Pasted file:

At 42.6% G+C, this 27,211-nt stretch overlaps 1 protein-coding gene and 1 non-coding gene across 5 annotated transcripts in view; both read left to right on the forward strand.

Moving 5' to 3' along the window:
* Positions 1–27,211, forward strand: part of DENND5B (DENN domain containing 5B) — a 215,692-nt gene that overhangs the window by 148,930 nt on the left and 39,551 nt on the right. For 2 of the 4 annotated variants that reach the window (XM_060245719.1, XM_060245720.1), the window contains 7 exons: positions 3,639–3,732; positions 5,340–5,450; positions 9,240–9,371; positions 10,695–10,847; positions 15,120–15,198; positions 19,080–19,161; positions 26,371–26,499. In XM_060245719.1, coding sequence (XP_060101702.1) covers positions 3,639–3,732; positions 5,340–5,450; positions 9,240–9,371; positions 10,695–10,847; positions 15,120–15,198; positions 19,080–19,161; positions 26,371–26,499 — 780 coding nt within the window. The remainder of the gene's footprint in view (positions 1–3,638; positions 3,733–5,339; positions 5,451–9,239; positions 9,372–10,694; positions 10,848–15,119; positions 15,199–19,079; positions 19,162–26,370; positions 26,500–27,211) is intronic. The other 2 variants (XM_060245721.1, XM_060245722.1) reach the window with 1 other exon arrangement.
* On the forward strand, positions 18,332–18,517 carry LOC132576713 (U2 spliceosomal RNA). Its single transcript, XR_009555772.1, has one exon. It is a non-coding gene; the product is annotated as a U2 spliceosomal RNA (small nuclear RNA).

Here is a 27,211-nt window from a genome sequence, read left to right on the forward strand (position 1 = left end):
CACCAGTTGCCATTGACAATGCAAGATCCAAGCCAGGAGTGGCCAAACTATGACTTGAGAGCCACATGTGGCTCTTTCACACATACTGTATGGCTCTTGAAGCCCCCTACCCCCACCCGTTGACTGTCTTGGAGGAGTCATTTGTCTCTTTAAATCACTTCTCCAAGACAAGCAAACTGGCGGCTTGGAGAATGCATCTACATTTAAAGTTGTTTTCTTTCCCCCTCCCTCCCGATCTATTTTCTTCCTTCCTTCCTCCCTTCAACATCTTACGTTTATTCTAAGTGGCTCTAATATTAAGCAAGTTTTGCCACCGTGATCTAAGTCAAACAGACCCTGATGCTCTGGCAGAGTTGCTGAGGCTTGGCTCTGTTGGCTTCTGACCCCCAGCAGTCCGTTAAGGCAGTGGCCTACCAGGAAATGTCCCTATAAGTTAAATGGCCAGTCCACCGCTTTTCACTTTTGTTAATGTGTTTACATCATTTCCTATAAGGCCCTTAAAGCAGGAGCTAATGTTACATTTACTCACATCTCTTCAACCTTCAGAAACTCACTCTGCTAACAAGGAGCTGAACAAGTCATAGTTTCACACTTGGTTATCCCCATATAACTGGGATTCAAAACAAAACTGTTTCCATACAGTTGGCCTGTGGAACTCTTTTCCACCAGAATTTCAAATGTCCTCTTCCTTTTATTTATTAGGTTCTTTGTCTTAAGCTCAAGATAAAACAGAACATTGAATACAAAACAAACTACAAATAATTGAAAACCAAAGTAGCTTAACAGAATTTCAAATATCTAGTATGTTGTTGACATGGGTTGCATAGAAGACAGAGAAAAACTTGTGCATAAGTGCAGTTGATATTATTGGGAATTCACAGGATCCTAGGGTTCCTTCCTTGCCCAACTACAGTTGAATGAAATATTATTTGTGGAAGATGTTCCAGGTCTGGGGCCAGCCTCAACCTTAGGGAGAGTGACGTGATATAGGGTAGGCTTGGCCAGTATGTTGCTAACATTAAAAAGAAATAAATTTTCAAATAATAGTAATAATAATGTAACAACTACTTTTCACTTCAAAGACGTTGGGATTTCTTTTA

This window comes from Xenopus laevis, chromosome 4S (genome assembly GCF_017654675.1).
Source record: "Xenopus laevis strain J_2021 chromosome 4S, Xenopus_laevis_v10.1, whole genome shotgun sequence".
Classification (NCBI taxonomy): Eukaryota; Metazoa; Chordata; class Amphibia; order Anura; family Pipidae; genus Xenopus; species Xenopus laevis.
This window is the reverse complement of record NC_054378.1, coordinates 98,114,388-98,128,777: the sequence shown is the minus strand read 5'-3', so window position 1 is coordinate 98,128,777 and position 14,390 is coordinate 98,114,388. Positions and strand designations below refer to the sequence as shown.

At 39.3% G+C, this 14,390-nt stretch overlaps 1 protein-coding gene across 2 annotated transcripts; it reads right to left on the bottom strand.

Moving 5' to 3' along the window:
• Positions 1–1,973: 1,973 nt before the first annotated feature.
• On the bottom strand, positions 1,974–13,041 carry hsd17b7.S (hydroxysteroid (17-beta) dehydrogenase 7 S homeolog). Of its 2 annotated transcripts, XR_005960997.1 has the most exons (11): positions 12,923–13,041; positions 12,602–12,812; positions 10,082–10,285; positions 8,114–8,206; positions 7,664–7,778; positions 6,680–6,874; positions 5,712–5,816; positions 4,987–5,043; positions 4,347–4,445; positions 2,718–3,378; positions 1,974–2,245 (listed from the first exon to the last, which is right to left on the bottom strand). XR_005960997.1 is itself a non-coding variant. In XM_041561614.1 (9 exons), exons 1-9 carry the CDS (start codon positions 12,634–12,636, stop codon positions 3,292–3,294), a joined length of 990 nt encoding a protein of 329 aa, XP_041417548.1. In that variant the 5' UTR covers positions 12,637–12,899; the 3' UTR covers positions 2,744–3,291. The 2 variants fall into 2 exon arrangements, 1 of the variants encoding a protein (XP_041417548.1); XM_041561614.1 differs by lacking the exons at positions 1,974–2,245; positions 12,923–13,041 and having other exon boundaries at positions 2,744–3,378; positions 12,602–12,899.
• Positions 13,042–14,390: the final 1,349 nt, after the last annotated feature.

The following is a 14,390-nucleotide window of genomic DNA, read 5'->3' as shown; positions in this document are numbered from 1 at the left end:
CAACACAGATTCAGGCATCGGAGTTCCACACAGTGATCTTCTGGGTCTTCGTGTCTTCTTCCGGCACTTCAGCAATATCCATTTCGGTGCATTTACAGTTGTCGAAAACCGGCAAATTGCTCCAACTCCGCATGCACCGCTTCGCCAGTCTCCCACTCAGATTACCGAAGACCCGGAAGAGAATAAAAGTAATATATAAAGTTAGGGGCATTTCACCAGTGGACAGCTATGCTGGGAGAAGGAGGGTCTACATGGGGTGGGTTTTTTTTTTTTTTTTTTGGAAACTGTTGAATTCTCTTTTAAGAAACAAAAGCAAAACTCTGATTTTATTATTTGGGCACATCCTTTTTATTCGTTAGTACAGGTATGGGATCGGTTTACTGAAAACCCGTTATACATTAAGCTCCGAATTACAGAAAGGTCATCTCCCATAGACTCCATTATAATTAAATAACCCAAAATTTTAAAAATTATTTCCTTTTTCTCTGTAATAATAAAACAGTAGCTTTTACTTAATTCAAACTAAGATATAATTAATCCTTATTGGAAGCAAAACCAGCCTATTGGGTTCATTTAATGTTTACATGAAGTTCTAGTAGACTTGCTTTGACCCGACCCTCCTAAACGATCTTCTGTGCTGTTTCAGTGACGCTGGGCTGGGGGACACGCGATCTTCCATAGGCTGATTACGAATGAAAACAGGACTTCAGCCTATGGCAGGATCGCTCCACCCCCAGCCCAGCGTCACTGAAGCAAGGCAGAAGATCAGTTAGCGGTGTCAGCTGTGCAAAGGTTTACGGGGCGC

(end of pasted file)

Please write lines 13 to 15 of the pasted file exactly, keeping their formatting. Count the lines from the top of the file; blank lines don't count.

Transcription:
• Positions 1–1,973: 1,973 nt before the first annotated feature.
• On the bottom strand, positions 1,974–13,041 carry hsd17b7.S (hydroxysteroid (17-beta) dehydrogenase 7 S homeolog). Of its 2 annotated transcripts, XR_005960997.1 has the most exons (11): positions 12,923–13,041; positions 12,602–12,812; positions 10,082–10,285; positions 8,114–8,206; positions 7,664–7,778; positions 6,680–6,874; positions 5,712–5,816; positions 4,987–5,043; positions 4,347–4,445; positions 2,718–3,378; positions 1,974–2,245 (listed from the first exon to the last, which is right to left on the bottom strand). XR_005960997.1 is itself a non-coding variant. In XM_041561614.1 (9 exons), exons 1-9 carry the CDS (start codon positions 12,634–12,636, stop codon positions 3,292–3,294), a joined length of 990 nt encoding a protein of 329 aa, XP_041417548.1. In that variant the 5' UTR covers positions 12,637–12,899; the 3' UTR covers positions 2,744–3,291. The 2 variants fall into 2 exon arrangements, 1 of the variants encoding a protein (XP_041417548.1); XM_041561614.1 differs by lacking the exons at positions 1,974–2,245; positions 12,923–13,041 and having other exon boundaries at positions 2,744–3,378; positions 12,602–12,899.
• Positions 13,042–14,390: the final 1,349 nt, after the last annotated feature.